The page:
For what it's worth:
I had piano lessons from the age of 7-10. I didn't practise as much as I should have, took no exams (I don't even know if my teacher did them) and learnt only the one-octave scales, single-handed, which had white keynotes.
My father was a musician but was away from home for two years and then we moved so that he could take up a school teaching job. By that time he had shown me how to pick out some chords to harmonise tunes I played by ear, so I enjoyed doing that, and I think my reading wasn't bad, but I had no good technique to speak of (I remember nothing at all being taught to me in that respect, but it was over 50 years ago!)
He gave me two lessons after we moved - I was sort of just sub-grade 1, I'd guess - and we squabbled all the way through them, it was like trying to teach your wife to drive, and he said he found me unteachable, and didn't give me any more.
Not piano, that is. He did teach me enough general musicianship in six months to get me through the LCM General Musicianship grade 4 with honours when I was 10 - so I couldn't pass a piano exam, but I could take simple music dictation and play you a plagal cadence in B flat.
I learnt the cello; I sang alto, at sight, in the church choir, where he was the organist; I took grade 5 theory, with his tuition, at 12; I busked through duets of Mozart Symphony arrangements with him; I sang Lieder and British songs reading over his shoulder at the piano. But no more piano lessons.
Meanwhile, as we had a front room with a piano and nobody else used it much, and there were always fresh piles of usually second-hand piano music appearing out of nowhere, I played for myself for about 5 years; I played hymns at Sunday school on the organ and on the piano in school assembly - at 14 I wielded great power because I feared flat keys, never having learned them, and transposed tunes in E flat and A flat into E and A, thus making the whole school sing a semitone higher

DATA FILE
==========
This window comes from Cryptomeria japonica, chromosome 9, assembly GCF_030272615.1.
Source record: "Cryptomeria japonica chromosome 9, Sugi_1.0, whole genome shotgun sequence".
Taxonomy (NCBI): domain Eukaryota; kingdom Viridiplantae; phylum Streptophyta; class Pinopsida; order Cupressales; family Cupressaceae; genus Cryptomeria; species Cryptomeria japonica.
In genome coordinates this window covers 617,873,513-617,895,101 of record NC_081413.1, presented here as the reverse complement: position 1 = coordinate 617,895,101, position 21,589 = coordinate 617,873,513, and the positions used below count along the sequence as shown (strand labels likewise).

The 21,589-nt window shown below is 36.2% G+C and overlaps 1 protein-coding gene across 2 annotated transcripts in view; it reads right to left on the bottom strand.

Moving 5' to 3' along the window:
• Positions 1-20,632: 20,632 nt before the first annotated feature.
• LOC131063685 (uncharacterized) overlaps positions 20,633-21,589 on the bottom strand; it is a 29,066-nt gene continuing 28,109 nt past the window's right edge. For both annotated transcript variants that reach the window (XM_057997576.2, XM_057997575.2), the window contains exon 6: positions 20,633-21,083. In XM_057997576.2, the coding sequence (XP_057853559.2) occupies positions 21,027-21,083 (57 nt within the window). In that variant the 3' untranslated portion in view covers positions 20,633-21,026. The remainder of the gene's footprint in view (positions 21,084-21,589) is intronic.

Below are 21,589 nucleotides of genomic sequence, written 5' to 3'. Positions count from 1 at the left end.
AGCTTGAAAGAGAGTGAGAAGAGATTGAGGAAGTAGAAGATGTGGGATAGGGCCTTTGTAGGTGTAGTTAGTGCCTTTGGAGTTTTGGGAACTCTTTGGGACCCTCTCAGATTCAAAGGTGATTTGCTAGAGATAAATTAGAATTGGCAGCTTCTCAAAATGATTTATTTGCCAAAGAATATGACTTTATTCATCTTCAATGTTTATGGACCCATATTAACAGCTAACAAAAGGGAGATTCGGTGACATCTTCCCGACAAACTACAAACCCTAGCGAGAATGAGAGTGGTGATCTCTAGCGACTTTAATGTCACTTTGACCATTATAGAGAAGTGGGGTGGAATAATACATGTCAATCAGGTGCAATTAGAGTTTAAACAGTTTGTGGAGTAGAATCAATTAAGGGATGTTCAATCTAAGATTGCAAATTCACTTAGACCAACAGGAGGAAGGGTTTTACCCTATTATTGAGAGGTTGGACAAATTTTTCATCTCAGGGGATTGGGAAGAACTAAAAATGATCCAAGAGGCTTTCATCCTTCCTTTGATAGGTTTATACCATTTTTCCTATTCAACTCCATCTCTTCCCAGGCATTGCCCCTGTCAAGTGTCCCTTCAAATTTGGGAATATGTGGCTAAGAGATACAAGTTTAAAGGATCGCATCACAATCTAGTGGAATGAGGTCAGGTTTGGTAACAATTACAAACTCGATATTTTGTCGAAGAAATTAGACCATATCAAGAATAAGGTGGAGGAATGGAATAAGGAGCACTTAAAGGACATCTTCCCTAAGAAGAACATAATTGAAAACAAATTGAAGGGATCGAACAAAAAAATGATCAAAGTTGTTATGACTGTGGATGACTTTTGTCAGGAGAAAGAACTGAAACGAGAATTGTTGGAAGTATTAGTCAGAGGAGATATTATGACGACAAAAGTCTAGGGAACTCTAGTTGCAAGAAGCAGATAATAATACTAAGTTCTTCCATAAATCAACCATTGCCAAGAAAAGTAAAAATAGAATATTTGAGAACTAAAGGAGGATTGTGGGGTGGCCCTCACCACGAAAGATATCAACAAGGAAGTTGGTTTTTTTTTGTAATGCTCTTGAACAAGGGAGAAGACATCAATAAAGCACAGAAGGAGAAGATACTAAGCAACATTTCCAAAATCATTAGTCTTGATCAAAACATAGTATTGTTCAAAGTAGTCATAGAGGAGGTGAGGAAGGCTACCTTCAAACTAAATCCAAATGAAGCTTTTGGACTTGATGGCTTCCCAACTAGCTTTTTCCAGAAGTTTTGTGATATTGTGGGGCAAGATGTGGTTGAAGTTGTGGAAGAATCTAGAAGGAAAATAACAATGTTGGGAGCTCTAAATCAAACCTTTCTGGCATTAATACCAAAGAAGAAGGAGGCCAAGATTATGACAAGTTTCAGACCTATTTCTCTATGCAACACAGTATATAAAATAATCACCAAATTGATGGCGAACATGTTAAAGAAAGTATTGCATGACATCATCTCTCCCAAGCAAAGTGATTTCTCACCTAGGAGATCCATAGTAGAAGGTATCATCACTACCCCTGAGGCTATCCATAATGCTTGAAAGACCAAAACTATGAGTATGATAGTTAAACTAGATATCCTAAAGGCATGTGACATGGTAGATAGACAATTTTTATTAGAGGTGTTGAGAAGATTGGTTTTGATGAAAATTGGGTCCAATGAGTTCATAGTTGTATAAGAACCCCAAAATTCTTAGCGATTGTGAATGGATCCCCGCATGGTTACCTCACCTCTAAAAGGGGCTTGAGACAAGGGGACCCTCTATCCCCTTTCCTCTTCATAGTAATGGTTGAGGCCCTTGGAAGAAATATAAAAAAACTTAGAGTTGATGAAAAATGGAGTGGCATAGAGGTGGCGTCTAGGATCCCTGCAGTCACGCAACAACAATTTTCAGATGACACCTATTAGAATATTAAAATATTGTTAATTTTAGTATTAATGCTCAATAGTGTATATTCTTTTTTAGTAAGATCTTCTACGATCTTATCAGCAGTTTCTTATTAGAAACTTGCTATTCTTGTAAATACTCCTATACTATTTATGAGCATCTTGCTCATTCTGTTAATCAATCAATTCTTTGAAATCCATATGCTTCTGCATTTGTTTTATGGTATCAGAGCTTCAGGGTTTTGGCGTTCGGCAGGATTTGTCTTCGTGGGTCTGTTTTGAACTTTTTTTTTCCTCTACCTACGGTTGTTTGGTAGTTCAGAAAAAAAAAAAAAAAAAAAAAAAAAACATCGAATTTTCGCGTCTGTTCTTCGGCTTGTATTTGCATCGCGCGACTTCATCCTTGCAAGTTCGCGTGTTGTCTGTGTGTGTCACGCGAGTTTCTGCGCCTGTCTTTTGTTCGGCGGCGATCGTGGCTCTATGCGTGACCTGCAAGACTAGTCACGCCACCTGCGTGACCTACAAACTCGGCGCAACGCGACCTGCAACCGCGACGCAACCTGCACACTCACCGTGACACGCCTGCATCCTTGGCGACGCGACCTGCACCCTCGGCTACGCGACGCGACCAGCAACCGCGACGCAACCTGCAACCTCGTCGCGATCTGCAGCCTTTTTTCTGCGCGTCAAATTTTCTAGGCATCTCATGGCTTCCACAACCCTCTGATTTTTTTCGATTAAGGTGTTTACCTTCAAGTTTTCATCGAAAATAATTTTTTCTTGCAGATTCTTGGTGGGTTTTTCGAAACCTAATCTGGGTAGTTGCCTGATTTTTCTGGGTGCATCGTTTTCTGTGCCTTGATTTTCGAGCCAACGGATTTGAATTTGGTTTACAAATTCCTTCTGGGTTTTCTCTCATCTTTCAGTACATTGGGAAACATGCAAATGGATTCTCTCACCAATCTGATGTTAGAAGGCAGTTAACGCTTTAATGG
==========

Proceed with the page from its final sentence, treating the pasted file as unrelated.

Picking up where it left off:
and I composed songs and anthems at it.
I played for an average of about 90 minutes a day. I could read anything. My fingering was dreadful, my touch was thump and I never did any scales.
I took a very early A level (15) and as it was then decided I would try for university eventually, we thought I had better get back to having lessons again. My teacher put a Mozart sonata in front of me and read through it, well enough to show that learning it would be no problem.
It's a grade 6 piece, she said, you could do grade 6, you have grade 5 theory (actually I think by that time I had grade 7 or 8 theory and was working for grade 8 singing)
"Now are your scales?"
Non-existent. Luckily in those days it was assumed that if you were doing grade 6 you'd already learnt them in all keys so you only had to offer one group of three keys. We chose the "simplest" group.
The first week I had to do C major ONE octave with both hands going the same way. I'd never done it! I thought it would kill me.
Week 2: three octaves. Put my thumb under my FOURTH finger? Do people do that?